- More than 15 miles of shoreline impacted, 750 cleanup workers involved
- More than 100 ships are stuck in the Port of Houston after 168,000-gallon oil spill
- Environmental watchdog: "Long-term monitoring" of spill will be necessary
- Wildlife officials have found birds, some "oiled," others deceased
Efforts to clean up a 168,000 gallons of thick, viscous oil that spilled into the Port of Houston near Galveston, Texas, stretched into a third day Tuesday, as wildlife rescuers sought to estimate the impact on birds and marine life.
The spill, which occurred over the weekend after two vessels collided, has forced the closure of the heavily trafficked port, putting dozens of ships in limbo as they wait in a queue to enter and exit the waterway early Tuesday afternoon.
The Houston Ship Channel was opened to limited barge traffic within the channel, U.S. Coast Guard Petty Officer Andy Kendrick said, but the channel remained closed to all other vessels, and the vessels in the port were not allowed to leave.
As of early Tuesday afternoon, 101 inbound and outbound vessels were stuck in the channel, Kendrick said.
On Galveston Island, the cruise terminal is loaded with passengers waiting for ships docked at sea, while cruise ships waiting to get to port are stuck on the water.
The U.S. Coast Guard and other agencies are evaluating whether portions of the busy shipping channel can be reopened, pending the "skimming and booming" efforts under way to contain the environmental disaster.
Meanwhile, the Galveston Bolivar ferry has been granted permission to run amid efforts to clean the port and locate affected wildlife.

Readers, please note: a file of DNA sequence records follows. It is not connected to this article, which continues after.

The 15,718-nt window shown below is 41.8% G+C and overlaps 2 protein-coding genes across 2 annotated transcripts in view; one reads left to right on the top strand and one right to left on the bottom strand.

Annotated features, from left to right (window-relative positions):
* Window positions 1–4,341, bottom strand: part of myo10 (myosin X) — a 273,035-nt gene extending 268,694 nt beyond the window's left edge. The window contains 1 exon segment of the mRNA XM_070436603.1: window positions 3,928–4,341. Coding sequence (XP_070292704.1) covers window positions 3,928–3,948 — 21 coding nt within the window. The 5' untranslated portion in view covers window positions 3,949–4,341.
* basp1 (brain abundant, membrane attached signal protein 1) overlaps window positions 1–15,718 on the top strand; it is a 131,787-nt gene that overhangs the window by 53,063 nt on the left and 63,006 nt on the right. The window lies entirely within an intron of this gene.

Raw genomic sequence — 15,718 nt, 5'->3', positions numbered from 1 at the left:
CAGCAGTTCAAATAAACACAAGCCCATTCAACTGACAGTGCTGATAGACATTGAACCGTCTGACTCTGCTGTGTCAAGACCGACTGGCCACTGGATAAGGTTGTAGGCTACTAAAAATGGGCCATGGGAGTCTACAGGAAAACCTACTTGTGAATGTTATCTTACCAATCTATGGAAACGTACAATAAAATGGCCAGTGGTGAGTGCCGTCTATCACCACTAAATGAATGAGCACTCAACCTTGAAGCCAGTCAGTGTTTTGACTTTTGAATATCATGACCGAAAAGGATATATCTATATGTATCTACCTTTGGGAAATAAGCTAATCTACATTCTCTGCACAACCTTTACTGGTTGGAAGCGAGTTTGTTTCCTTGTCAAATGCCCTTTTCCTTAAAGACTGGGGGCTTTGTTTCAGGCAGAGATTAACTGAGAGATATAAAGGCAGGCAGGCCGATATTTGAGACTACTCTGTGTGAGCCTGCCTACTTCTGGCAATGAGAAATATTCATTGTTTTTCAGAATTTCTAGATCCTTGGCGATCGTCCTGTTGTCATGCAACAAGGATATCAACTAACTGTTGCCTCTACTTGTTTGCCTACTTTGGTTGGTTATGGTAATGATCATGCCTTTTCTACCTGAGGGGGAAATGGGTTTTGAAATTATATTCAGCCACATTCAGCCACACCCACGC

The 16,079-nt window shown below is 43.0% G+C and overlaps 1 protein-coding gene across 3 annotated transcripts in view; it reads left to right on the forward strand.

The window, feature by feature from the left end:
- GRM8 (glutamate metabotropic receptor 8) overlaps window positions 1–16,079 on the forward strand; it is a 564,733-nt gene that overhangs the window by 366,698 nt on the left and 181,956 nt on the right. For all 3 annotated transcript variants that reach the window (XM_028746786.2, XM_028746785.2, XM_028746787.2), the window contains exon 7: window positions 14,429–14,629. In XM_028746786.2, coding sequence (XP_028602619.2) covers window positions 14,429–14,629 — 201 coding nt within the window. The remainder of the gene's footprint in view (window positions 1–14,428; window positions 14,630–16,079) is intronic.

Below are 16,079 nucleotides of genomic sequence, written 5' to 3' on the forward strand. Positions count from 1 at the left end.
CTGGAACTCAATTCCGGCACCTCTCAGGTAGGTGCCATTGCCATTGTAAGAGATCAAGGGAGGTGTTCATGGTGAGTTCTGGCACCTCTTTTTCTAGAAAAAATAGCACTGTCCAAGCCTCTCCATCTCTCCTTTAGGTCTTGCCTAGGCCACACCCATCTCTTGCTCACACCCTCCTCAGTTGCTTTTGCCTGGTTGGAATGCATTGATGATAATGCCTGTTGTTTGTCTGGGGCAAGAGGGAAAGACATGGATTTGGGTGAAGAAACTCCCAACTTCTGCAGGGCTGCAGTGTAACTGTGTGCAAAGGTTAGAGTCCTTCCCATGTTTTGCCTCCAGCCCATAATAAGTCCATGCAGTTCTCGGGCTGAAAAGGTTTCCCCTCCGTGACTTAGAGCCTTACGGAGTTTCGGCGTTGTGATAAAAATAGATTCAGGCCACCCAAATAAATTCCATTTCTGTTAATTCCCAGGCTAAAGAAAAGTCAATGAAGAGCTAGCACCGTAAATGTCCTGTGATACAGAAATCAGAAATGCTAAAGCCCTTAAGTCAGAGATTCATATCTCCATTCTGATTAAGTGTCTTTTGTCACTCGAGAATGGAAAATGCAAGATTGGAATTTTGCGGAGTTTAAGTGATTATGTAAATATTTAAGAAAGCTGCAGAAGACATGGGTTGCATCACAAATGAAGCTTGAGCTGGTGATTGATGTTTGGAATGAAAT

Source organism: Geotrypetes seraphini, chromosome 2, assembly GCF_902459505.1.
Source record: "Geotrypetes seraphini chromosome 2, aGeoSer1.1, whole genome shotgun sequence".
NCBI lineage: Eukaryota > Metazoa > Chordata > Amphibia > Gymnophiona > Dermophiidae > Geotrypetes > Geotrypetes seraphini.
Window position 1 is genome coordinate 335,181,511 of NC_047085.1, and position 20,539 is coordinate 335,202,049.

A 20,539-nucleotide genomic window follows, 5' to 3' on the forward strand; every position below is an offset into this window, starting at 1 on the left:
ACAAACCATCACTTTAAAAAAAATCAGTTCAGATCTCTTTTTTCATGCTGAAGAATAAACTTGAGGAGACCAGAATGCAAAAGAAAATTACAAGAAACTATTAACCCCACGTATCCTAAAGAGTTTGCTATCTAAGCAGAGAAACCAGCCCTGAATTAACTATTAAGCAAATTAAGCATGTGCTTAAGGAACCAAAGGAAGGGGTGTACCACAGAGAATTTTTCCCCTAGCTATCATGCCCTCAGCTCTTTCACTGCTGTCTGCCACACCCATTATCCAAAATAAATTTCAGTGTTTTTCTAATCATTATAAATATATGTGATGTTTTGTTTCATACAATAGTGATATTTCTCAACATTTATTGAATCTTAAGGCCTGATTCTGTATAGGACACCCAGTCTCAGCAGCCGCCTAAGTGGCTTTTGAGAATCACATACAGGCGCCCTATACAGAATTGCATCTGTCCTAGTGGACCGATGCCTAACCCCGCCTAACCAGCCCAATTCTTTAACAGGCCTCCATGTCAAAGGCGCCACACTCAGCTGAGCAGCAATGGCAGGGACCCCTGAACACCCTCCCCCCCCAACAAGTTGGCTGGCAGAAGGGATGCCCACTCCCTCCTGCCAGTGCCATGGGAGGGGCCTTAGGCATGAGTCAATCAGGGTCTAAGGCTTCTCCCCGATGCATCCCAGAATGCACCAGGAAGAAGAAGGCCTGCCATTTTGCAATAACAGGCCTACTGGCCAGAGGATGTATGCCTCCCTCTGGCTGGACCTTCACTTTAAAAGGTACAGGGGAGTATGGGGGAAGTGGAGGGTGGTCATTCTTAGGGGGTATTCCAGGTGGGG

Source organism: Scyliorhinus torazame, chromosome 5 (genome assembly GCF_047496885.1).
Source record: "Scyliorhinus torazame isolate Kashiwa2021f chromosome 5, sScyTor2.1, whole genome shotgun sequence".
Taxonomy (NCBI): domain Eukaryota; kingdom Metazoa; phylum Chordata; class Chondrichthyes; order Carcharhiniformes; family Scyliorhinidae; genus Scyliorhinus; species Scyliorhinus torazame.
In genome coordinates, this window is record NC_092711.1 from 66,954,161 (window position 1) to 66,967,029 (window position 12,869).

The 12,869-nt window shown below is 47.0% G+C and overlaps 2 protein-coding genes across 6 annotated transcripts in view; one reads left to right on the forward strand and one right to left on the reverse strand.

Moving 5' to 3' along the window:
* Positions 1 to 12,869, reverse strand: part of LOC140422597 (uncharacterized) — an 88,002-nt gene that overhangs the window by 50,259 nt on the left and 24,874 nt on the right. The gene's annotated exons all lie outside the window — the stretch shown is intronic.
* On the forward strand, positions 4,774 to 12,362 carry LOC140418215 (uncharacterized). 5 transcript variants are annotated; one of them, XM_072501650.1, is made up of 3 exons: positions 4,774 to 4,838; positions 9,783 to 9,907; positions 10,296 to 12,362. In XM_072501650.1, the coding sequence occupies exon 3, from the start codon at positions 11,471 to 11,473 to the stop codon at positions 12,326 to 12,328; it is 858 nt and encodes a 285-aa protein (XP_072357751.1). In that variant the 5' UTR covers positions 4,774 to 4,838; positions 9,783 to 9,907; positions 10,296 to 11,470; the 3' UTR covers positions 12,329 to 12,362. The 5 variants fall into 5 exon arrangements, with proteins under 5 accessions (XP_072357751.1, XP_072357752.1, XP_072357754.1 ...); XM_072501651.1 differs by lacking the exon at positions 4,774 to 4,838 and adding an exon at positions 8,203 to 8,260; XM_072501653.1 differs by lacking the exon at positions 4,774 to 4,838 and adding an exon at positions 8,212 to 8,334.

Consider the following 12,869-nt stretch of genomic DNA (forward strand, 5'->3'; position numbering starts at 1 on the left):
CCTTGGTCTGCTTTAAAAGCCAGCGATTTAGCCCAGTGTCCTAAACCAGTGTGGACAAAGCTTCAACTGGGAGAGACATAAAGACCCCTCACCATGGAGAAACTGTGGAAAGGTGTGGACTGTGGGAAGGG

According to authorities leading the joint effort to contain the spill, there have been 18 birds captured, 10 deceased, and eight "oiled" but not captured. There have also been sightings of oiled birds that have yet to be confirmed.
Texas Parks and Wildlife Department personnel said they are continuing to look for affected wildlife in Bolivar Flats, which is considered a significant refuge for birds.
"Galveston Bay is one of America's greatest estuaries and an important home to Texas seafood providers and recreational fishermen as well as the entry point to the Port of Houston. While the area has long dealt with many pollution concerns, this spill is significant," said scientist Doug Rader of the nonprofit Environmental Defense Fund.
"In the early stages of this spill much remains unknown, but for shrimp, blue crab, menhaden and other marine life, which rely on the bay as an essential nursery, further investigation and long-term monitoring within the footprint of this spill is necessary."
Approximately 15.5 miles of nonconsecutive shoreline have been impacted, and more than 750 people are working to resolve the spill, officials said.
The Coast Guard said they will continue their investigation.